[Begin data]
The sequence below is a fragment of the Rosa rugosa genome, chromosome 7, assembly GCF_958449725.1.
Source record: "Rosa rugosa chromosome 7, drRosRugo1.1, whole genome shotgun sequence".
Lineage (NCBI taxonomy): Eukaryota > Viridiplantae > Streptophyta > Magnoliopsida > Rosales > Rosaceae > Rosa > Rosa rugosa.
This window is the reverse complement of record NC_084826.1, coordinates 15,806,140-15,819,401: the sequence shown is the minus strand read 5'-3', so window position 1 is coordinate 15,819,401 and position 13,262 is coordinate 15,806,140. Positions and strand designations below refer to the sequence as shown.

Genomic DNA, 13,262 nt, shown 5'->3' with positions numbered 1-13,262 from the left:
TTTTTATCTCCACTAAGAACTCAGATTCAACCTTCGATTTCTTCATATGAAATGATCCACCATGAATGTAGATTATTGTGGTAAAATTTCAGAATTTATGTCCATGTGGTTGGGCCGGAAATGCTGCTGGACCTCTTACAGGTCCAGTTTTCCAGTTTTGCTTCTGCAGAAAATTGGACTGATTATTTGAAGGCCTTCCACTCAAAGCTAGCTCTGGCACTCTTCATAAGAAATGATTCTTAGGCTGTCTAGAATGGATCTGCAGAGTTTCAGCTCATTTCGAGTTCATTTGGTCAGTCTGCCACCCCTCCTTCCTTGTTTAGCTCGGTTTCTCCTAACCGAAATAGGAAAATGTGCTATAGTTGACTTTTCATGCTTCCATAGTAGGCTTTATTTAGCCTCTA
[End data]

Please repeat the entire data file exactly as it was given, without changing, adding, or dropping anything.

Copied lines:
The sequence below is a fragment of the Rosa rugosa genome, chromosome 7, assembly GCF_958449725.1.
Source record: "Rosa rugosa chromosome 7, drRosRugo1.1, whole genome shotgun sequence".
Lineage (NCBI taxonomy): Eukaryota > Viridiplantae > Streptophyta > Magnoliopsida > Rosales > Rosaceae > Rosa > Rosa rugosa.
This window is the reverse complement of record NC_084826.1, coordinates 15,806,140-15,819,401: the sequence shown is the minus strand read 5'-3', so window position 1 is coordinate 15,819,401 and position 13,262 is coordinate 15,806,140. Positions and strand designations below refer to the sequence as shown.

Genomic DNA, 13,262 nt, shown 5'->3' with positions numbered 1-13,262 from the left:
TTTTTATCTCCACTAAGAACTCAGATTCAACCTTCGATTTCTTCATATGAAATGATCCACCATGAATGTAGATTATTGTGGTAAAATTTCAGAATTTATGTCCATGTGGTTGGGCCGGAAATGCTGCTGGACCTCTTACAGGTCCAGTTTTCCAGTTTTGCTTCTGCAGAAAATTGGACTGATTATTTGAAGGCCTTCCACTCAAAGCTAGCTCTGGCACTCTTCATAAGAAATGATTCTTAGGCTGTCTAGAATGGATCTGCAGAGTTTCAGCTCATTTCGAGTTCATTTGGTCAGTCTGCCACCCCTCCTTCCTTGTTTAGCTCGGTTTCTCCTAACCGAAATAGGAAAATGTGCTATAGTTGACTTTTCATGCTTCCATAGTAGGCTTTATTTAGCCTCTA